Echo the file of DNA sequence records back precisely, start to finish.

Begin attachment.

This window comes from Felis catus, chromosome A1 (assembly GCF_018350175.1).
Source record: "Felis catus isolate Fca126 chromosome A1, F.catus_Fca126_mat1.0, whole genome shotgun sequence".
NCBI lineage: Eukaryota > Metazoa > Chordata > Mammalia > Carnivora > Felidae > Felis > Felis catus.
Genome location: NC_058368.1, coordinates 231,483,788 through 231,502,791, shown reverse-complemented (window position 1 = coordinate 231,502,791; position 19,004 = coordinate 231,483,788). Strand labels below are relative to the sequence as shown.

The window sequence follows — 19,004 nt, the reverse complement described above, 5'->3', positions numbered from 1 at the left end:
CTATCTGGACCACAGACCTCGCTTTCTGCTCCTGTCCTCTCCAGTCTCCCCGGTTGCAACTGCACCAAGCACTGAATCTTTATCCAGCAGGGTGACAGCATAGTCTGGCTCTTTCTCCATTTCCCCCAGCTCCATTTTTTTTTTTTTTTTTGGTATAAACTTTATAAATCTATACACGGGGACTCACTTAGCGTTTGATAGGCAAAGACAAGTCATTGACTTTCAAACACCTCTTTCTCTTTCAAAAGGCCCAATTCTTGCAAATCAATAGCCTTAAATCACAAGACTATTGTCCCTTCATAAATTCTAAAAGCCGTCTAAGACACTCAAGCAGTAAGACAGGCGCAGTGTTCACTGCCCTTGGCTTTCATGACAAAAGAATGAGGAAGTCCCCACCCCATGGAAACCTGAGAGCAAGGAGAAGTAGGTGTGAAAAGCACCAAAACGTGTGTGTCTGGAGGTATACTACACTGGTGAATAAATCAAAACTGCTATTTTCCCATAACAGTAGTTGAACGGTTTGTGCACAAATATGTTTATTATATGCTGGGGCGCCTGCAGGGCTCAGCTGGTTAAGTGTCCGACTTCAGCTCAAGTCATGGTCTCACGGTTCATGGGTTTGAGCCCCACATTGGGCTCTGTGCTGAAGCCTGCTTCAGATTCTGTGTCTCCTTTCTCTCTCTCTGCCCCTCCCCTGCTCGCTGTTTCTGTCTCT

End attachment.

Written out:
This window comes from Felis catus, chromosome A1 (assembly GCF_018350175.1).
Source record: "Felis catus isolate Fca126 chromosome A1, F.catus_Fca126_mat1.0, whole genome shotgun sequence".
NCBI lineage: Eukaryota > Metazoa > Chordata > Mammalia > Carnivora > Felidae > Felis > Felis catus.
Genome location: NC_058368.1, coordinates 231,483,788 through 231,502,791, shown reverse-complemented (window position 1 = coordinate 231,502,791; position 19,004 = coordinate 231,483,788). Strand labels below are relative to the sequence as shown.

The window sequence follows — 19,004 nt, the reverse complement described above, 5'->3', positions numbered from 1 at the left end:
CTATCTGGACCACAGACCTCGCTTTCTGCTCCTGTCCTCTCCAGTCTCCCCGGTTGCAACTGCACCAAGCACTGAATCTTTATCCAGCAGGGTGACAGCATAGTCTGGCTCTTTCTCCATTTCCCCCAGCTCCATTTTTTTTTTTTTTTTTGGTATAAACTTTATAAATCTATACACGGGGACTCACTTAGCGTTTGATAGGCAAAGACAAGTCATTGACTTTCAAACACCTCTTTCTCTTTCAAAAGGCCCAATTCTTGCAAATCAATAGCCTTAAATCACAAGACTATTGTCCCTTCATAAATTCTAAAAGCCGTCTAAGACACTCAAGCAGTAAGACAGGCGCAGTGTTCACTGCCCTTGGCTTTCATGACAAAAGAATGAGGAAGTCCCCACCCCATGGAAACCTGAGAGCAAGGAGAAGTAGGTGTGAAAAGCACCAAAACGTGTGTGTCTGGAGGTATACTACACTGGTGAATAAATCAAAACTGCTATTTTCCCATAACAGTAGTTGAACGGTTTGTGCACAAATATGTTTATTATATGCTGGGGCGCCTGCAGGGCTCAGCTGGTTAAGTGTCCGACTTCAGCTCAAGTCATGGTCTCACGGTTCATGGGTTTGAGCCCCACATTGGGCTCTGTGCTGAAGCCTGCTTCAGATTCTGTGTCTCCTTTCTCTCTCTCTGCCCCTCCCCTGCTCGCTGTTTCTGTCTCT